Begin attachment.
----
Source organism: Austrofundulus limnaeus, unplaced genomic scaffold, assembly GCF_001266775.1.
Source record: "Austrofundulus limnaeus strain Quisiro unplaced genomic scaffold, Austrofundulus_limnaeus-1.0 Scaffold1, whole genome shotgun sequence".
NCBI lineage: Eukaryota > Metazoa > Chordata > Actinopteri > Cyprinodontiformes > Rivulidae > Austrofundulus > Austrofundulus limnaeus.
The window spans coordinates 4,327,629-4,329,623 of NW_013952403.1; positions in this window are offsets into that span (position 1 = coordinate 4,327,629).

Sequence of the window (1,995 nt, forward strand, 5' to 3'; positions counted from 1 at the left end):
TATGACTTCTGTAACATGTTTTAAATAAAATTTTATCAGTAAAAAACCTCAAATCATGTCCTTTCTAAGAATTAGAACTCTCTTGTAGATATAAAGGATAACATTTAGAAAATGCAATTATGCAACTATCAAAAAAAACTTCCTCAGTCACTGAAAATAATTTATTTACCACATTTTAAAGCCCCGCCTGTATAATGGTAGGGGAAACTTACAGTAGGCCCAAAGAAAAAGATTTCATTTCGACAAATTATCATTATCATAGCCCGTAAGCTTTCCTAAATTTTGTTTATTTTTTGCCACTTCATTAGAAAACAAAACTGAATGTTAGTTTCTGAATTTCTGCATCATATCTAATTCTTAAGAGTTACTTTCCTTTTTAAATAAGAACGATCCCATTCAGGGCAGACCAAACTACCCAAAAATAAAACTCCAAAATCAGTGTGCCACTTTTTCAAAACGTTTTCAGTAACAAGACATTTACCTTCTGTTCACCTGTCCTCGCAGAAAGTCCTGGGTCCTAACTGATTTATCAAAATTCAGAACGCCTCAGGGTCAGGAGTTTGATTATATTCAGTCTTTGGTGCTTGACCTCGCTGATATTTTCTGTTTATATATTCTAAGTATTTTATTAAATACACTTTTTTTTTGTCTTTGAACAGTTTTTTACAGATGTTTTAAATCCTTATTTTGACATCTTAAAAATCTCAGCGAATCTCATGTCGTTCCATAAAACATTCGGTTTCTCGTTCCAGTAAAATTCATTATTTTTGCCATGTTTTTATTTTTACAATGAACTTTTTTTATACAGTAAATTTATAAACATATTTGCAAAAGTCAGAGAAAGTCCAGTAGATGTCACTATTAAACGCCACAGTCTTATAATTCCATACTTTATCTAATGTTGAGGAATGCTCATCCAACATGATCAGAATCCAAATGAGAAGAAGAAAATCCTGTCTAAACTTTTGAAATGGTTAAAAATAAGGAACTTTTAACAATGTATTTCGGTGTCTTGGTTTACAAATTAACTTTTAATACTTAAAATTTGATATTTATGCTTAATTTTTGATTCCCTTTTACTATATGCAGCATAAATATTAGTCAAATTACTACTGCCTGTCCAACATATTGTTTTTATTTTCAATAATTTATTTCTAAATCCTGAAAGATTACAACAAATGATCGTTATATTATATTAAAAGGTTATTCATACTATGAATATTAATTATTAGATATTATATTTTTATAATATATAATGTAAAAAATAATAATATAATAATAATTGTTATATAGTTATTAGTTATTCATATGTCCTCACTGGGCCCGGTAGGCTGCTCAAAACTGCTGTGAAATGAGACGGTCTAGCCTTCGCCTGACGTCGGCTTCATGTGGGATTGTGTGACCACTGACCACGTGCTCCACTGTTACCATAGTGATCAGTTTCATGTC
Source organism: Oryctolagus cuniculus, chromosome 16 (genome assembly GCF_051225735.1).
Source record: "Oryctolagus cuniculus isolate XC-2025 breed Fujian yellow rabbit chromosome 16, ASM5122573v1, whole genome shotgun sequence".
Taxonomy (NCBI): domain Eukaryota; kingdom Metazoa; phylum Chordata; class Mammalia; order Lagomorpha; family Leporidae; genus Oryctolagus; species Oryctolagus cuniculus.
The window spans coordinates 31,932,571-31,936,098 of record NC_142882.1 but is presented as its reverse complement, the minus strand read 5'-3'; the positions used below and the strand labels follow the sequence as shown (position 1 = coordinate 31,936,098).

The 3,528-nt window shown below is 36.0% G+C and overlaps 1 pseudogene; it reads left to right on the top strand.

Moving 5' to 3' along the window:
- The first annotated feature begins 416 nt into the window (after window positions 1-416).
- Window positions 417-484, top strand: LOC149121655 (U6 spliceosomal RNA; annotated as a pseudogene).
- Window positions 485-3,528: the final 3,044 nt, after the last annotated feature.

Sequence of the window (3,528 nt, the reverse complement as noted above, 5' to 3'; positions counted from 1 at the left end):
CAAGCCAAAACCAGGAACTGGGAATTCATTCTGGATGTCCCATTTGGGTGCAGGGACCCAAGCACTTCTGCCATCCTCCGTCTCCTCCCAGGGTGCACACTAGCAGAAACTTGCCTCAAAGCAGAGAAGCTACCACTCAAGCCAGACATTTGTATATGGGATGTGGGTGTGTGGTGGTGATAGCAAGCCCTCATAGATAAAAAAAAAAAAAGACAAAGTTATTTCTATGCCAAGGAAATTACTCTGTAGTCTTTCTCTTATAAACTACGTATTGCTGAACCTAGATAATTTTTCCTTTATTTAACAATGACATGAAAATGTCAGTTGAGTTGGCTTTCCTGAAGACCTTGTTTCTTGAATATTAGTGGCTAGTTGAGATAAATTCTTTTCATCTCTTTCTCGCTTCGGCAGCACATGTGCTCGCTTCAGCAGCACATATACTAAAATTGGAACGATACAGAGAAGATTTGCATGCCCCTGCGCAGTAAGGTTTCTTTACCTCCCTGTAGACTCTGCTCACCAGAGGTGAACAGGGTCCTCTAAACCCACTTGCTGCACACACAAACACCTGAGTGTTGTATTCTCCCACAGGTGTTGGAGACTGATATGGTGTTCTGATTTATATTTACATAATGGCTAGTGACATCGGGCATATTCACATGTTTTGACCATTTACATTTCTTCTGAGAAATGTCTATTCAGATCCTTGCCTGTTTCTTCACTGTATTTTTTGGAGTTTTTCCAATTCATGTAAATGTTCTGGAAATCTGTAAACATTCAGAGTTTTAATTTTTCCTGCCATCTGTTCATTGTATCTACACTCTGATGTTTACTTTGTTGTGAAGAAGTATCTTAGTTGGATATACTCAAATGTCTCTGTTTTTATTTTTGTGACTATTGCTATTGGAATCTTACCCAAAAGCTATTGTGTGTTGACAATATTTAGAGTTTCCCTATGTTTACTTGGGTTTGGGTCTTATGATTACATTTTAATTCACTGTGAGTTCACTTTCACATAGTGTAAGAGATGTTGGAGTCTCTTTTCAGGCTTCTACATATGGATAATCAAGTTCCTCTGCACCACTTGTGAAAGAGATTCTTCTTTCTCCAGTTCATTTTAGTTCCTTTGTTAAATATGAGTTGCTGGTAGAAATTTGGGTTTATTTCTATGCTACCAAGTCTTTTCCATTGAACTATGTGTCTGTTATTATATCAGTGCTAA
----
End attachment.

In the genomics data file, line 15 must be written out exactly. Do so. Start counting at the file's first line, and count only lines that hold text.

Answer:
- Window positions 485-3,528: the final 3,044 nt, after the last annotated feature.